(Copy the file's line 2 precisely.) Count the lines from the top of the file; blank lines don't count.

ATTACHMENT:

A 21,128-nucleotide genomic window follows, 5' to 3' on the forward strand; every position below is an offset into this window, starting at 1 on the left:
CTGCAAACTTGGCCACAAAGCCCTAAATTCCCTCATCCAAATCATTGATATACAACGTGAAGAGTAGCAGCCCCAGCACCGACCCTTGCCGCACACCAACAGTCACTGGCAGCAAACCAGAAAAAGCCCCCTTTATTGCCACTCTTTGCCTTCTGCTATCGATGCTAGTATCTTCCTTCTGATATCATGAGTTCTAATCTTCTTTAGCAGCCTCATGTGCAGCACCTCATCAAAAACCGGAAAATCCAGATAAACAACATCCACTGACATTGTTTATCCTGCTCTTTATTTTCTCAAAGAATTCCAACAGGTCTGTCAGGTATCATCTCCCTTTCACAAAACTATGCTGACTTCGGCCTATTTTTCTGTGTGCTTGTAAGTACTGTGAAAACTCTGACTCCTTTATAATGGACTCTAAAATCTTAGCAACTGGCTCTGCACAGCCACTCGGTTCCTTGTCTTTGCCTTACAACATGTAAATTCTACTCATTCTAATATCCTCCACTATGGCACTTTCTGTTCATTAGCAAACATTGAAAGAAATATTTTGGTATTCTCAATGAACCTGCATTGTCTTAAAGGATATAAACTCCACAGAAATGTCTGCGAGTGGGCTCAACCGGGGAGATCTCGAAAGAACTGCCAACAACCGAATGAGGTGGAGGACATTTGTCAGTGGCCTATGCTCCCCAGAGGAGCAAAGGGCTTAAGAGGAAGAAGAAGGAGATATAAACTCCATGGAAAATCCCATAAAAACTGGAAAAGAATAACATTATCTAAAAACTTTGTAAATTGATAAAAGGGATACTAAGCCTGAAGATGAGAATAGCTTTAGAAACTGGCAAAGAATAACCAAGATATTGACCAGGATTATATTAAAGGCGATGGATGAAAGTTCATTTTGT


CTGCAAACTTGGCCACAAAGCCCTAAATTCCCTCATCCAAATCATTGATATACAACGTGAAGAGTAGCAGCCCCAGCACCGACCCTTGCCGCACACCAACAGTCACTGGCAGCAAACCAGAAAAAGCCCCCTTTATTGCCACTCTTTGCCTTCTGCTATCGATGCTAGTATCTTCCTTCTGATATCATGAGTTCTAATCTTCTTTAGCAGCCTCATGTGCAGCACCTCATCAAAAACCGGAAAATCCAGATAAACAACATCCACTGACATTGTTTATCCTGCTCTTTATTTTCTCAAAGAATTCCAACAGGTCTGTCAGGTATCATCTCCCTTTCACAAAACTATGCTGACTTCGGCCTATTTTTCTGTGTGCTTGTAAGTACTGTGAAAACTCTGACTCCTTTATAATGGACTCTAAAATCTTAGCAACTGGCTCTGCACAGCCACTCGGTTCCTTGTCTTTGCCTTACAACATGTAAATTCTACTCATTCTAATATCCTCCACTATGGCACTTTCTGTTCATTAGCAAACATTGAAAGAAATATTTTGGTATTCTCAATGAACCTGCATTGTCTTAAAGGATATAAACTCCACAGAAATGTCTGCGAGTGGGCTCAACCGGGGAGATCTCGAAAGAACTGCCAACAACCGAATGAGGTGGAGGACATTTGTCAGTGGCCTATGCTCCCCAGAGGAGCAAAGGGCTTAAGAGGAAGAAGAAGGAGATATAAACTCCATGGAAAATCCCATAAAAACTGGAAAAGAATAACATTATCTAAAAACTTTGTAAATTGATAAAAGGGATACTAAGCCTGAAGATGAGAATAGCTTTAGAAACTGGCAAAGAATAACCAAGATATTGACCAGGATTATATTAAAGGCGATGGATGAAAGTTCATTTTGT